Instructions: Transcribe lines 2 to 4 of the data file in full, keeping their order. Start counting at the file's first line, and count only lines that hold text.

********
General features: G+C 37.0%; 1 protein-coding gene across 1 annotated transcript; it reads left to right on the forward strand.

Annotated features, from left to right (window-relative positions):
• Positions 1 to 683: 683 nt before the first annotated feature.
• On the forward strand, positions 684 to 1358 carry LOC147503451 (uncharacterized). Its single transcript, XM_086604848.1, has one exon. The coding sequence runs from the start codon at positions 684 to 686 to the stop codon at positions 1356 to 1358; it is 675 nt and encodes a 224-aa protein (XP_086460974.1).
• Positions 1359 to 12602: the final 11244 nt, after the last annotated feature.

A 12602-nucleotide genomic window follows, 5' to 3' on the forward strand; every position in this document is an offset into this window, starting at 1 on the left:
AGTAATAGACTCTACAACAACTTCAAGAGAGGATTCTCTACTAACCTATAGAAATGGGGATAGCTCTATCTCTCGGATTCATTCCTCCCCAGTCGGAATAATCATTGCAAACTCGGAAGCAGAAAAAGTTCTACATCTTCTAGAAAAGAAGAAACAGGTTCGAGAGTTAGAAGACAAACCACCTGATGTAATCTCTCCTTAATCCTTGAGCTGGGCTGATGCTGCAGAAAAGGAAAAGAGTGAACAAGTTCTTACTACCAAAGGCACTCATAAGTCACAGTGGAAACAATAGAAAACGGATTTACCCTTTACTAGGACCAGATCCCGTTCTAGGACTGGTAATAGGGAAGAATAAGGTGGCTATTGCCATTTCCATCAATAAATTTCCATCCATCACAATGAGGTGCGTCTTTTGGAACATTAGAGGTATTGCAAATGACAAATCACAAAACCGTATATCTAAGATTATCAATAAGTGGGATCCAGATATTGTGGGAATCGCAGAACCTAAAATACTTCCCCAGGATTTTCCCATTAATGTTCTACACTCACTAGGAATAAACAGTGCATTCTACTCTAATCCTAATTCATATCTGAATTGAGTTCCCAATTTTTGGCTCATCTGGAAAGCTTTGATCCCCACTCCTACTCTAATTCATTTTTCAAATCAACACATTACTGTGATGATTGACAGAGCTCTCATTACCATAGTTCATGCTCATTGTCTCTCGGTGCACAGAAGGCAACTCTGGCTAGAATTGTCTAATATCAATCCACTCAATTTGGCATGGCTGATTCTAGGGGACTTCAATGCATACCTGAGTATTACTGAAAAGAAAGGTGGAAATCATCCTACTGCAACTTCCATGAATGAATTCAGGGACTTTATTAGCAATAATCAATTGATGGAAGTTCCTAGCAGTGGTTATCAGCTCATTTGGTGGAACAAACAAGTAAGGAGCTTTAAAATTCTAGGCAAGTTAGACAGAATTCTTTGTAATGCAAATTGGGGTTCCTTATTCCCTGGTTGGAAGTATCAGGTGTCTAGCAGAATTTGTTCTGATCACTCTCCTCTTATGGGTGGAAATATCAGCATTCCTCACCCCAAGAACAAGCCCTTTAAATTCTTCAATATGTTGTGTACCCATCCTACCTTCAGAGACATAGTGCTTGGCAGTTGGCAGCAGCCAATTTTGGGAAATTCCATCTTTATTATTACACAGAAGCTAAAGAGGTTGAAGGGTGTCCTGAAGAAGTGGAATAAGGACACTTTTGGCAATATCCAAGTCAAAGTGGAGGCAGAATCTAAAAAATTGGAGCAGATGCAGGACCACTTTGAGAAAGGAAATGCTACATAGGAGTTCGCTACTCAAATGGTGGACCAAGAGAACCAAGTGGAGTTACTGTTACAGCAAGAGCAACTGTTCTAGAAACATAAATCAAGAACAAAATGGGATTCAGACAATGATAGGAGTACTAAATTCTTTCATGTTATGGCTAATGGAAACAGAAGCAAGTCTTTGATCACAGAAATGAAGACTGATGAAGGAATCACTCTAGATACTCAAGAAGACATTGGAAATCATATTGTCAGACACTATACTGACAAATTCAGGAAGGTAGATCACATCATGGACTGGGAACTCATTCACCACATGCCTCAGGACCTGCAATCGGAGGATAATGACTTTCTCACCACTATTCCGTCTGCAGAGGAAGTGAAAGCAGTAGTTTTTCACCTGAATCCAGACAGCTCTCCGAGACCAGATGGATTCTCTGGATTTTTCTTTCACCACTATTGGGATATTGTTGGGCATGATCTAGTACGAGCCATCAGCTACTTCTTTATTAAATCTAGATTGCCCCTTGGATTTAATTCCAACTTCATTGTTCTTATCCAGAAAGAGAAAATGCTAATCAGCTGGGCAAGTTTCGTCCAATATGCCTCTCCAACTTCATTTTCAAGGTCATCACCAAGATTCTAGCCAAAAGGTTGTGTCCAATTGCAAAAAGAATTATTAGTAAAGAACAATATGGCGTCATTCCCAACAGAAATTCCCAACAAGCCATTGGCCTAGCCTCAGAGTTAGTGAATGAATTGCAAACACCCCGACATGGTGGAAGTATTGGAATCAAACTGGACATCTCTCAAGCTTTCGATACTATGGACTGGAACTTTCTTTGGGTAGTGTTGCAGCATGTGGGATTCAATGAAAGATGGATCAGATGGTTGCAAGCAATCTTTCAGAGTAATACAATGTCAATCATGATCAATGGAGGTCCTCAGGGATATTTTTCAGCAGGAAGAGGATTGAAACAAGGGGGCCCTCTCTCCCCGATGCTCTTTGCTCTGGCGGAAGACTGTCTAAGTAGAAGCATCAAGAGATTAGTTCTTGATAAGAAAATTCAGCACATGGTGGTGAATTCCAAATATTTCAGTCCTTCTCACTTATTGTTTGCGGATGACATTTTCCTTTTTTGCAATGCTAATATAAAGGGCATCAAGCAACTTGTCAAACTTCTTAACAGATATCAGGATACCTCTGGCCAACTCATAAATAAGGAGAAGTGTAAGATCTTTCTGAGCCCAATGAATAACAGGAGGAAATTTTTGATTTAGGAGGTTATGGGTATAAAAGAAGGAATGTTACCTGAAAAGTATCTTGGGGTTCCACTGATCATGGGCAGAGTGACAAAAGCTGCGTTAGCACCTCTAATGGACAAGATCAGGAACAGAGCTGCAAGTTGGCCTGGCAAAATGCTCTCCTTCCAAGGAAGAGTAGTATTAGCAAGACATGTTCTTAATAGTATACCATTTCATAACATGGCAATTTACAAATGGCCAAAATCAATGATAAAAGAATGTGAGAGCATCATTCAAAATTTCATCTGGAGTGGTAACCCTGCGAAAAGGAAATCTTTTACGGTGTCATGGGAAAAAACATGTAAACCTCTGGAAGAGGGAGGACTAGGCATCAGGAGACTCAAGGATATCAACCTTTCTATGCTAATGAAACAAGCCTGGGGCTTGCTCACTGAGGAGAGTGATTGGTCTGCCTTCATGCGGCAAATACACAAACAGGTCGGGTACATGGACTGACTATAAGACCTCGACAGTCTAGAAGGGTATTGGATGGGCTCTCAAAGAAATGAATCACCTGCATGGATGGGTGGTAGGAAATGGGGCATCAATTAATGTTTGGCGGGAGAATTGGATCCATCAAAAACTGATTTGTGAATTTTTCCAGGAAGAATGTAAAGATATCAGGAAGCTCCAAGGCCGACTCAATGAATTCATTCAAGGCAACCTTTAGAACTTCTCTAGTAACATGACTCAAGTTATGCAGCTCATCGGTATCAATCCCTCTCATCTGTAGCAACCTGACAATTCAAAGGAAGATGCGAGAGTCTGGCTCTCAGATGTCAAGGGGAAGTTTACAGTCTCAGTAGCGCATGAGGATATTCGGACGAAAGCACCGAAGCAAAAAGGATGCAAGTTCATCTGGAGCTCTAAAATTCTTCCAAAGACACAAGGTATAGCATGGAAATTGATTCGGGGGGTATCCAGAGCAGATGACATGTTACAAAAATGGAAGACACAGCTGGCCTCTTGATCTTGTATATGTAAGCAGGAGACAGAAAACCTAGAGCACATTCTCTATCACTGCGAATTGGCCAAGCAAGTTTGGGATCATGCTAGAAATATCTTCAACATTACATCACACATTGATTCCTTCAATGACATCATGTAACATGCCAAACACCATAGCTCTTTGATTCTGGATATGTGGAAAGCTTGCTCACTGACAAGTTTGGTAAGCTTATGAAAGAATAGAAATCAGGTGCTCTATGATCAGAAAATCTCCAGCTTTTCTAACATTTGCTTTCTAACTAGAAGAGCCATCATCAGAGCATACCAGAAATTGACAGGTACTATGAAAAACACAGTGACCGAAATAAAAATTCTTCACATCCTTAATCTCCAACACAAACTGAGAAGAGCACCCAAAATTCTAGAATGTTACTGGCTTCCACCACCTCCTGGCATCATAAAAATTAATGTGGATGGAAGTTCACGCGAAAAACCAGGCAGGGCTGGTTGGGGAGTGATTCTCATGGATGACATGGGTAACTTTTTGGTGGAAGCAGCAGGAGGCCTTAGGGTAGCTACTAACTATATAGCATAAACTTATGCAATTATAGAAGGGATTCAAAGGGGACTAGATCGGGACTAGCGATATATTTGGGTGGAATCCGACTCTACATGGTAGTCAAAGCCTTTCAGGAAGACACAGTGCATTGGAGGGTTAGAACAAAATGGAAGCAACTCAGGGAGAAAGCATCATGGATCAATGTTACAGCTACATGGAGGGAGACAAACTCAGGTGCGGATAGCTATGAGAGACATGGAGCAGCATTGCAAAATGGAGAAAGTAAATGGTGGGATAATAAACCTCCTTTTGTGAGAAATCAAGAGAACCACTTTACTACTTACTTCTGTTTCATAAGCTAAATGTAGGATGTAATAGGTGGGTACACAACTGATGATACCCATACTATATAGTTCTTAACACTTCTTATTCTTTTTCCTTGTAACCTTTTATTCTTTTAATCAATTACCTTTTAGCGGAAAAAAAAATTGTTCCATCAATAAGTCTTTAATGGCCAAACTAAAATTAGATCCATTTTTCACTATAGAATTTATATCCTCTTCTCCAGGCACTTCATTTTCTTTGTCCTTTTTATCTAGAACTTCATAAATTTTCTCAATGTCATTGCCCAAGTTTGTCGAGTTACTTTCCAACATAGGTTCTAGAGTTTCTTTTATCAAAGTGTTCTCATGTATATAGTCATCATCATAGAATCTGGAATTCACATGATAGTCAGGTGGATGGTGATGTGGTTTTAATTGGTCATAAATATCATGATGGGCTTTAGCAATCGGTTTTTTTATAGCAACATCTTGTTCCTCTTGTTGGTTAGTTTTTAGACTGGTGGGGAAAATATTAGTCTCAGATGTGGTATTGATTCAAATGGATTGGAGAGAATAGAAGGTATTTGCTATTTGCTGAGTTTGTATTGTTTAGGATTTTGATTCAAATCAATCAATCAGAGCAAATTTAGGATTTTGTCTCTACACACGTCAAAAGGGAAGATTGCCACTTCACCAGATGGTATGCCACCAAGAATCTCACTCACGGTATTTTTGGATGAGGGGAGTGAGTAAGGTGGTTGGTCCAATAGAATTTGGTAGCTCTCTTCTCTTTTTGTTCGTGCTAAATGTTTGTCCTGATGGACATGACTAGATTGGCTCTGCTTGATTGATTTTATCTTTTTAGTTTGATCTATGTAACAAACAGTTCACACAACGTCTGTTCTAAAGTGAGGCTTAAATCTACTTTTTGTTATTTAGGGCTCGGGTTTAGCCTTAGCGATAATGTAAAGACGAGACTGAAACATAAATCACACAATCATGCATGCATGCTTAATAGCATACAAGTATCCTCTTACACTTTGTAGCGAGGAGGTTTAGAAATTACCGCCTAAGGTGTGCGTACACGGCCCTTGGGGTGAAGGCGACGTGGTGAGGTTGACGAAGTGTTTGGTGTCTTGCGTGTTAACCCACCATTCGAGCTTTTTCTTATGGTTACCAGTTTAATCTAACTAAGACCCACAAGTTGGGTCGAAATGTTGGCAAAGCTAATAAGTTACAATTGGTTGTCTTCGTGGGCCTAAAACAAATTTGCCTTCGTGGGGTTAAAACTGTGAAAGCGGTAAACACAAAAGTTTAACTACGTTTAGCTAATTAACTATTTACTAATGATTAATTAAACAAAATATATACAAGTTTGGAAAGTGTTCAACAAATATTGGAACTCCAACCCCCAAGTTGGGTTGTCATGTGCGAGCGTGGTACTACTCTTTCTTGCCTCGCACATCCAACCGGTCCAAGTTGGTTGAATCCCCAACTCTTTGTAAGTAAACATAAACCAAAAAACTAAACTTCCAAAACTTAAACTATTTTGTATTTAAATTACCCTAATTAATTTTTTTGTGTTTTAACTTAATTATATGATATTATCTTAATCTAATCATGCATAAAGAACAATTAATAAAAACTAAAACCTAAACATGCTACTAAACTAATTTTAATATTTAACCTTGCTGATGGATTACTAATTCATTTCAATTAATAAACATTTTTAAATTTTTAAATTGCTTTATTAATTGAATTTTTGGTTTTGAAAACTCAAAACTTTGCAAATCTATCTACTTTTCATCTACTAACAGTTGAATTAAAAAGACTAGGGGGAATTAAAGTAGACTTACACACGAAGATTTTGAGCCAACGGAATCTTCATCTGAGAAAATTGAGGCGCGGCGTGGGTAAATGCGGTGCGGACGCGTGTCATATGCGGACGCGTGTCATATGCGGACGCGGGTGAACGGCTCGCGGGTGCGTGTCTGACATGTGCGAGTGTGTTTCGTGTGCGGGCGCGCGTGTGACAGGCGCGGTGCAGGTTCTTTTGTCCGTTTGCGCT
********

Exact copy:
Annotated features, from left to right (window-relative positions):
• Positions 1 to 683: 683 nt before the first annotated feature.
• On the forward strand, positions 684 to 1358 carry LOC147503451 (uncharacterized). Its single transcript, XM_086604848.1, has one exon. The coding sequence runs from the start codon at positions 684 to 686 to the stop codon at positions 1356 to 1358; it is 675 nt and encodes a 224-aa protein (XP_086460974.1).